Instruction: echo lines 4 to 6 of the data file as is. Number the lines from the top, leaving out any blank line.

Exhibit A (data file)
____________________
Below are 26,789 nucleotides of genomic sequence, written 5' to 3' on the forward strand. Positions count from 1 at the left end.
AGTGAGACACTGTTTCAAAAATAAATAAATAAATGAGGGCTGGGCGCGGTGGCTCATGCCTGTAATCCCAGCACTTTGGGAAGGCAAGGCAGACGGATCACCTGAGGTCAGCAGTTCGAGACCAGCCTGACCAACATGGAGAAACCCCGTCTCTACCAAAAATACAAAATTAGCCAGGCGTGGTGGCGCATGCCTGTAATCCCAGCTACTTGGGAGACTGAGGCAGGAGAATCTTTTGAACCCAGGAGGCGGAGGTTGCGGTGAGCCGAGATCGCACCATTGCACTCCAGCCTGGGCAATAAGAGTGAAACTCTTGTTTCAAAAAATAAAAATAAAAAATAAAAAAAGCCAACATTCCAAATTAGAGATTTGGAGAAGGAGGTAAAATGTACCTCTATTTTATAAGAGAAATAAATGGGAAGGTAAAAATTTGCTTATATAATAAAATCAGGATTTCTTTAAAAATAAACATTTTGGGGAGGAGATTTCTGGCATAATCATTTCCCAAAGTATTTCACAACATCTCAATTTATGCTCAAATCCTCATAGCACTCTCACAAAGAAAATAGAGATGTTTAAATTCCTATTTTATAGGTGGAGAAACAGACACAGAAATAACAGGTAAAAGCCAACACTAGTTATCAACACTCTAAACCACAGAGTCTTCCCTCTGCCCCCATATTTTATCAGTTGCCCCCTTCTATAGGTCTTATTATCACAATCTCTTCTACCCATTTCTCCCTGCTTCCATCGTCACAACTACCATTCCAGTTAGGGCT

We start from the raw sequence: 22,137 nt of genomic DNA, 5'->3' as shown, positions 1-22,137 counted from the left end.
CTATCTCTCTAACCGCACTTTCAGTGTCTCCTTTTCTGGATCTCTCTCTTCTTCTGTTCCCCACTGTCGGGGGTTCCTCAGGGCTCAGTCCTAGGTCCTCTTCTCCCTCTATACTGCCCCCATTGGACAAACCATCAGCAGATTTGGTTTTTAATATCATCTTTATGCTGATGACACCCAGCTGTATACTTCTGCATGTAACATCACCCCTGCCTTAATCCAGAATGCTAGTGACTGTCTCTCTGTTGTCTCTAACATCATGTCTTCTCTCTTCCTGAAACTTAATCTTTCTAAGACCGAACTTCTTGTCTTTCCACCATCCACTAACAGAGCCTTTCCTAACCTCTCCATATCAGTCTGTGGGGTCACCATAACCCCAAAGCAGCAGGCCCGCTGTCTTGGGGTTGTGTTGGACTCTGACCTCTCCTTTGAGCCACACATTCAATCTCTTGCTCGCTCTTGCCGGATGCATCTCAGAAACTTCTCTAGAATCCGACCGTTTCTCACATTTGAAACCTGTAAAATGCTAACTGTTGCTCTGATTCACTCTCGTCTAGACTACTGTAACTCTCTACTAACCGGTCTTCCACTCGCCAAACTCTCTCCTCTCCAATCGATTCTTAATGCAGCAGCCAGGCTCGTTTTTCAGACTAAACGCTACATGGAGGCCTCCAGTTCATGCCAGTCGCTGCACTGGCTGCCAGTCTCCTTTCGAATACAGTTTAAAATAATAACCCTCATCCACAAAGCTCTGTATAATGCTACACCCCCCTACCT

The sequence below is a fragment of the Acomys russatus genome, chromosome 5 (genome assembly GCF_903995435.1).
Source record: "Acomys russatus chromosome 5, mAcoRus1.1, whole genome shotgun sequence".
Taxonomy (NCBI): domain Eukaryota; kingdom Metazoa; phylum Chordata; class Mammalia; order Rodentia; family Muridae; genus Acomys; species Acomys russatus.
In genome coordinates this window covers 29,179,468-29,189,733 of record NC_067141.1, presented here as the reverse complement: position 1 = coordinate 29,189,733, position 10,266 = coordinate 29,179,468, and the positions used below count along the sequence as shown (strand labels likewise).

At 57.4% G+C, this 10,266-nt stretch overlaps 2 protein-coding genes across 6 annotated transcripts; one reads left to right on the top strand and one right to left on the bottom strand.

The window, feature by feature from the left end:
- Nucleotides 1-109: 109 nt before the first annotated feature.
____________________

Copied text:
CTATCTCTCTAACCGCACTTTCAGTGTCTCCTTTTCTGGATCTCTCTCTTCTTCTGTTCCCCACTGTCGGGGGTTCCTCAGGGCTCAGTCCTAGGTCCTCTTCTCCCTCTATACTGCCCCCATTGGACAAACCATCAGCAGATTTGGTTTTTAATATCATCTTTATGCTGATGACACCCAGCTGTATACTTCTGCATGTAACATCACCCCTGCCTTAATCCAGAATGCTAGTGACTGTCTCTCTGTTGTCTCTAACATCATGTCTTCTCTCTTCCTGAAACTTAATCTTTCTAAGACCGAACTTCTTGTCTTTCCACCATCCACTAACAGAGCCTTTCCTAACCTCTCCATATCAGTCTGTGGGGTCACCATAACCCCAAAGCAGCAGGCCCGCTGTCTTGGGGTTGTGTTGGACTCTGACCTCTCCTTTGAGCCACACATTCAATCTCTTGCTCGCTCTTGCCGGATGCATCTCAGAAACTTCTCTAGAATCCGACCGTTTCTCACATTTGAAACCTGTAAAATGCTAACTGTTGCTCTGATTCACTCTCGTCTAGACTACTGTAACTCTCTACTAACCGGTCTTCCACTCGCCAAACTCTCTCCTCTCCAATCGATTCTTAATGCAGCAGCCAGGCTCGTTTTTCAGACTAAACGCTACATGGAGGCCTCCAGTTCATGCCAGTCGCTGCACTGGCTGCCAGTCTCCTTTCGAATACAGTTTAAAATAATAACCCTCATCCACAAAGCTCTGTATAATGCTACACCCCCCTACCT

The sequence below is a fragment of the Acomys russatus genome, chromosome 5 (genome assembly GCF_903995435.1).
Source record: "Acomys russatus chromosome 5, mAcoRus1.1, whole genome shotgun sequence".